(Bloomberg) -- Christopher Giancarlo, the former chairman of the U.S. Commodity Futures Trading Commission who’s known as “Crypto Dad” for his early embrace of digital assets, joined the board of cryptocurrency lender BlockFi.Giancarlo, 61, headed the CFTC when the Chicago Board Options Exchange and CME Group Inc. first offered Bitcoin futures contracts. He gained tens of thousands of followers on Twitter after his February 2018 congressional testimony in which he advocated for a “do no harm” regulatory stance toward blockchain products, the comments that earned him his nickname.“It’s been fascinating to see how the whole ecosystem around crypto is morphing so fast,” Giancarlo said in an interview. There’s a healthy combination of retail and institutional interest in the market for digital assets such as Bitcoin and Ether, he said. Yet the banks have been slow to embrace the new asset class.“The opportunity for the BlockFis of the world is the traditional lenders haven’t showed up yet, and yet there’s incredible demand” for dollars and other fiat currency to be used to buy crypto, he said. “The future of money and things of value is digital.”Giancarlo joins a range of former regulators and Wall Street executives who have jumped to industry roles, including Ben Lawsky, the former head of the New York State Department of Financial Services who’s on the board of Ripple Labs Inc. Gary Cohn, the former president of Goldman Sachs Group Inc., serves on the board of blockchain startup Spring Labs.Read More: Crypto Shadow Banking Explained and Why 12% Yields Are CommonSome of the largest non-bank firms in cryptocurrency, including BitGo, BlockFi, Galaxy Digital and Genesis, are stepping up to meet investor demand for dollars amid a longstanding wariness by banks to lend to individuals or companies associated with Bitcoin and other digital assets. They’re lending to hedge funds that need cash to buy Bitcoin for a trade with minimal risk that has been paying out annualized returns that have recently hit 20% to 40%.BlockFi is a akin to a bank for the virtual-currency realm, paying interest on crypto deposits and making cash loans using those holdings as collateral. It also offers a credit card with Bitcoin rewards, as well as a Bitcoin Trust that gives investors exposure without requiring actual purchases of the digital currency.Giancarlo recalled his time at the CFTC when Cboe and CME Group self-certified the first U.S. Bitcoin futures contracts.“It was not without its controversy,” he said, adding that Thomas Peterffy, chairman of Interactive Brokers, placed a full-page ad in the Wall Street Journal decrying the move and saying words to the effect of, “Don’t let Bitcoin futures come about or the western world will end.” Even Wall Street’s futures group, the Futures Industry Association, was against the idea, he said.While Cboe dropped its Bitcoin contract, CME Group’s has been a success, and the exchange recently added Ether futures.Giancarlo also serves as senior counsel to law firm Willkie Farr & Gallagher LLP, is on the advisory board of the Chamber of Digital Commerce and acts as an independent director of the American Financial Exchange. He was recently nominated to the board of Nomura Holdings Inc. and is a co-founder of the Digital Dollar Project.For more articles like this, please visit us at bloomberg.comSubscribe now to stay ahead with the most trusted business news source.©2021 Bloomberg L.P.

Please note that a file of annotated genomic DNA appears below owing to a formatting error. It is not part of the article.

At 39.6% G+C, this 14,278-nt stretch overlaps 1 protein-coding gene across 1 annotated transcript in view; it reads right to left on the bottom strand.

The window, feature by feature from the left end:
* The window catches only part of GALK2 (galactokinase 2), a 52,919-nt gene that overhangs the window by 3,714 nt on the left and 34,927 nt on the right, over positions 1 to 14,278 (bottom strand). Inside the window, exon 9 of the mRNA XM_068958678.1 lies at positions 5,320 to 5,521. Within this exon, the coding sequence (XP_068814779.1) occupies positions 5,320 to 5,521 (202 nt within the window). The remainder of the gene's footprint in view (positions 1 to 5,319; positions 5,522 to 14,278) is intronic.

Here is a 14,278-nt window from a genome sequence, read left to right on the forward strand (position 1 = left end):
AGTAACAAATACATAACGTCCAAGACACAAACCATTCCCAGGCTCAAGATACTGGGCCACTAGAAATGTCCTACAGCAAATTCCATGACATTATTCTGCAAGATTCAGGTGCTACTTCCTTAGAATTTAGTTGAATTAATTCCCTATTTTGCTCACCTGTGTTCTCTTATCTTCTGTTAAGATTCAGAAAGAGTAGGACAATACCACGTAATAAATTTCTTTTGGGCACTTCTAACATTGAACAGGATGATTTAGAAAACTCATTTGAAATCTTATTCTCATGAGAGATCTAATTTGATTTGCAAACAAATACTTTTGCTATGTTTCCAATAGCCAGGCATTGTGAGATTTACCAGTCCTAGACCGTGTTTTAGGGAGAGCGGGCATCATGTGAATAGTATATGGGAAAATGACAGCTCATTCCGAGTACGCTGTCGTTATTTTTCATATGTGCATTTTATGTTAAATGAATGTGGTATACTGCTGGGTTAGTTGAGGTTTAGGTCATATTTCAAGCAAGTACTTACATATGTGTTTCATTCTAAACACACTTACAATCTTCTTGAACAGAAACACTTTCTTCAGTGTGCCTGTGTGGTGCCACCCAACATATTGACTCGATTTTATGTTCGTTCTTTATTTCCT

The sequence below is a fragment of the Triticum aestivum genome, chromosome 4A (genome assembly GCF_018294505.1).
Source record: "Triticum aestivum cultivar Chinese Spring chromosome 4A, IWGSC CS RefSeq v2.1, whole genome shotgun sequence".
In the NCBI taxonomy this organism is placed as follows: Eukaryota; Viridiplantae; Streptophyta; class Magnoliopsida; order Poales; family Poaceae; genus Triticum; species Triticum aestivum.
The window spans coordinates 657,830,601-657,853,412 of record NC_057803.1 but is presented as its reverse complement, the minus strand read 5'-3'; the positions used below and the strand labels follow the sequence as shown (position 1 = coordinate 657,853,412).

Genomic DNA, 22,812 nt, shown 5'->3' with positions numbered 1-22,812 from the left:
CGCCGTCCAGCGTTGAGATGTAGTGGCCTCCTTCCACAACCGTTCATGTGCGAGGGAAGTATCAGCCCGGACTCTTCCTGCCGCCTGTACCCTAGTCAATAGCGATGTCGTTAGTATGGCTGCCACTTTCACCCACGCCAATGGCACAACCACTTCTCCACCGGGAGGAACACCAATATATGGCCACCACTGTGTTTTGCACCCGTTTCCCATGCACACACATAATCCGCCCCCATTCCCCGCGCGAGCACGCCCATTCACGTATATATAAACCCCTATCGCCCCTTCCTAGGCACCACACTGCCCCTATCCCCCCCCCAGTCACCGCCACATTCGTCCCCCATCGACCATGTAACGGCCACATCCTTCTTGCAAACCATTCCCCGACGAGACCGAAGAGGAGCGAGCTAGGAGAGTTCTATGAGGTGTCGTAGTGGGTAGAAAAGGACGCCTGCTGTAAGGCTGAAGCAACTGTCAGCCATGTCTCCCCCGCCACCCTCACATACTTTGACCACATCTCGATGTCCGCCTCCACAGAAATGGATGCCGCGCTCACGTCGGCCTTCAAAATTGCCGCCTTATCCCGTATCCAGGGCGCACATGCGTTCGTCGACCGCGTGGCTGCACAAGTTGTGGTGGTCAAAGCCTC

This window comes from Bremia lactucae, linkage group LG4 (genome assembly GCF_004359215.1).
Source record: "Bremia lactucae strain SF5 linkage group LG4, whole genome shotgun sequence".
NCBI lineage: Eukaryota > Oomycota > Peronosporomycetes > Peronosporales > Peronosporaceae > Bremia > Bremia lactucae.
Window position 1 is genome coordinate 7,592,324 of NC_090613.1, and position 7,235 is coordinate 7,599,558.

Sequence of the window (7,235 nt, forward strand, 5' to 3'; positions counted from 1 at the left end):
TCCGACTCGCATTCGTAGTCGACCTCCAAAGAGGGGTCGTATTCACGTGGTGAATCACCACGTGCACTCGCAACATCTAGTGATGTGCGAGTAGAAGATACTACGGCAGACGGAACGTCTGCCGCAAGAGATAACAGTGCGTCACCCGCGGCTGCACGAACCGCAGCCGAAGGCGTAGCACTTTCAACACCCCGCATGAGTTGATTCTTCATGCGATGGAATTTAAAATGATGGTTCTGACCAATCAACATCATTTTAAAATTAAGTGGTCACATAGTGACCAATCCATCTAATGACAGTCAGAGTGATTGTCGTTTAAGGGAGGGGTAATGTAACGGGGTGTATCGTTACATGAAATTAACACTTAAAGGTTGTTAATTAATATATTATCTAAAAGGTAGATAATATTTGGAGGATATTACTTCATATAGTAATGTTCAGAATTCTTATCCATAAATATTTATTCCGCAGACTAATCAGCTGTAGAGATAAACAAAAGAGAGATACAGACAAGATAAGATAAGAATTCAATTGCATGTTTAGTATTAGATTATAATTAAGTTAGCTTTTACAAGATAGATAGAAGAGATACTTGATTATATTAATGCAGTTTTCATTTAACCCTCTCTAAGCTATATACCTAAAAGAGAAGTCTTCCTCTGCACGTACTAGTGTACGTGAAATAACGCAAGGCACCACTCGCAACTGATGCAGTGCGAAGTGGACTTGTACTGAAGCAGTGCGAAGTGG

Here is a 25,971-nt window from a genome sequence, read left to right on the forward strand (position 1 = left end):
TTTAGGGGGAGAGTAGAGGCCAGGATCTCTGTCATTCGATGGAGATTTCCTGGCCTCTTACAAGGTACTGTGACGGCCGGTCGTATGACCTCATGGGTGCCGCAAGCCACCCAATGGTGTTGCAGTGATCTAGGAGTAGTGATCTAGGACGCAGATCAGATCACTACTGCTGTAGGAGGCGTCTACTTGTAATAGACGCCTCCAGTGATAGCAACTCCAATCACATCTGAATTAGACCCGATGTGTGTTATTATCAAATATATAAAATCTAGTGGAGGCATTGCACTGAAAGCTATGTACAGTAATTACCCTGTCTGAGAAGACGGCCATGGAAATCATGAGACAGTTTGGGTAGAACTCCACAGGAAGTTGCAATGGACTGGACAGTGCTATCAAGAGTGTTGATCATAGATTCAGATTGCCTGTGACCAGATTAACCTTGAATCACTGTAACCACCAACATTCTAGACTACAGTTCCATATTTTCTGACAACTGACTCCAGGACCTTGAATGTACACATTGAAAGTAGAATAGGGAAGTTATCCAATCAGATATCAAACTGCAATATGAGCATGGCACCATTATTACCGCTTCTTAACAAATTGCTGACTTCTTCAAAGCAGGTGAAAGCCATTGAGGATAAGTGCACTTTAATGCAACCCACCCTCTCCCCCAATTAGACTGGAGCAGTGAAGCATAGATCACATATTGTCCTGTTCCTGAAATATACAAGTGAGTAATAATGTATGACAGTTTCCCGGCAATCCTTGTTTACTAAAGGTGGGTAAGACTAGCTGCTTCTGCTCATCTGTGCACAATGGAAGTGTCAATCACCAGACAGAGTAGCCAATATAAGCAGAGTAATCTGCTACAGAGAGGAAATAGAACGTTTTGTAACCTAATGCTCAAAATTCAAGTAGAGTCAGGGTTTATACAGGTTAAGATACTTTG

(Bloomberg) -- Dollar bears are making a comeback as falling Treasury yields handcuff the reserve currency. Technical indicators suggest the decline may extend.The Bloomberg Dollar Spot Index climbed 0.1% Tuesday after falling for the previous six sessions in its longest losing streak since June. The index was pressured lower after Treasury 10-year yields dropped almost 15 basis points since the end of March. Leveraged traders have slashed bullish positions, according to the latest data from Commodity Futures Trading Commission.“The U.S. dollar is breaking down through important levels,” John Hardy, head of FX strategy at Saxo Bank, wrote in a note. “As long as the U.S. Treasuries threat remains neutralized, we could be set for a significant move lower here in the U.S. dollar.”Should a correlation between U.S. yields, bond volatility and the dollar extend, it could mean more weakness for the currency, according to an analysis by Citigroup Global Markets Inc. A recent break in a key technical formation known as a double top also appears bearish, the firm’s analysts said. Meanwhile risk reversals -- a measure of sentiment and positioning -- are pointing to more losses.The shift comes after an inflation-fear-induced surge in Treasury yields forced funds to abandon their dollar short bets last month. Recent solid U.S. economic data have, however, failed to push yields higher, eroding one of the greenback’s biggest appeals.Here’s a look at why the dollar’s drop may not be over as yet:Risk ReversalsOne-month risk reversals for the Bloomberg Dollar Spot Index on Tuesday day touched the lowest since early January, pointing toward more downside risks. The gauge reflects demand for greenback exposure and is heading toward its year-to-date low. A drop below that could mean more losses.Double TopThe Bloomberg dollar gauge completed a major double-top formation by breaking below a key trendline. That move opens the door to the February 2021 low of 1119, and if that is broken through, the decline may extend to the pivotal range of 1110-1112, Citigroup’s Lauren Jung said Monday. That includes the lows from 2018 and January 2021.The BBDXY index has tracked U.S. yields this year, which also has been moving in tandem with lower bond volatility as seen in the ICE BofA MOVE Index. A continuation of that move should mean more pressure for the greenback.Dollar bull Trevor Greetham, head of multi asset at Royal London Asset Management, said U.S. stimulus will once again push Treasury yields higher after a pause, but for now, he’s “open-minded to a period of dollar weakness” amid the global economic recovery.Speculators ShiftLeveraged traders pulled back on their bullish position last week, after flipping from a bearish stance in March, according to the latest data from Commodity Futures Trading Commission. They cut holdings back to 1,145 contracts, after it surged to as high as 23,067 contracts last month.(Updates levels throughout.)For more articles like this, please visit us at bloomberg.comSubscribe now to stay ahead with the most trusted business news source.©2021 Bloomberg L.P.
The DOGE frenzy appears to have spread to decentralized finance, where several imitator tokens have chalked up staggering single-day gains.
Overstock CEO Jonathan “JJ” Johnson says he's hoping that one day tZero, a much smaller trading platform that offers some services similar to Coinbase, will be a legitimate rival to the crypto behemoth that just listed on the Nasdaq Inc. last Wednesday with a valuation that briefly hit around $100 billion.
USD/CAD is testing the resistance level at 1.2585.
A group of Democratic Senators, led by Elizabeth Warren (D-MA) and Raphael Warnock (D-GA), sent a letter urging the Education Department (ED) to restore defaulted student loans to on-time status amid the ongoing payment pause, Yahoo Finance has learned.
In March, market sentiment was first impacted by inflation expectations and by rising yields, with the 10-year Treasury yield reaching its highest level since January 2020.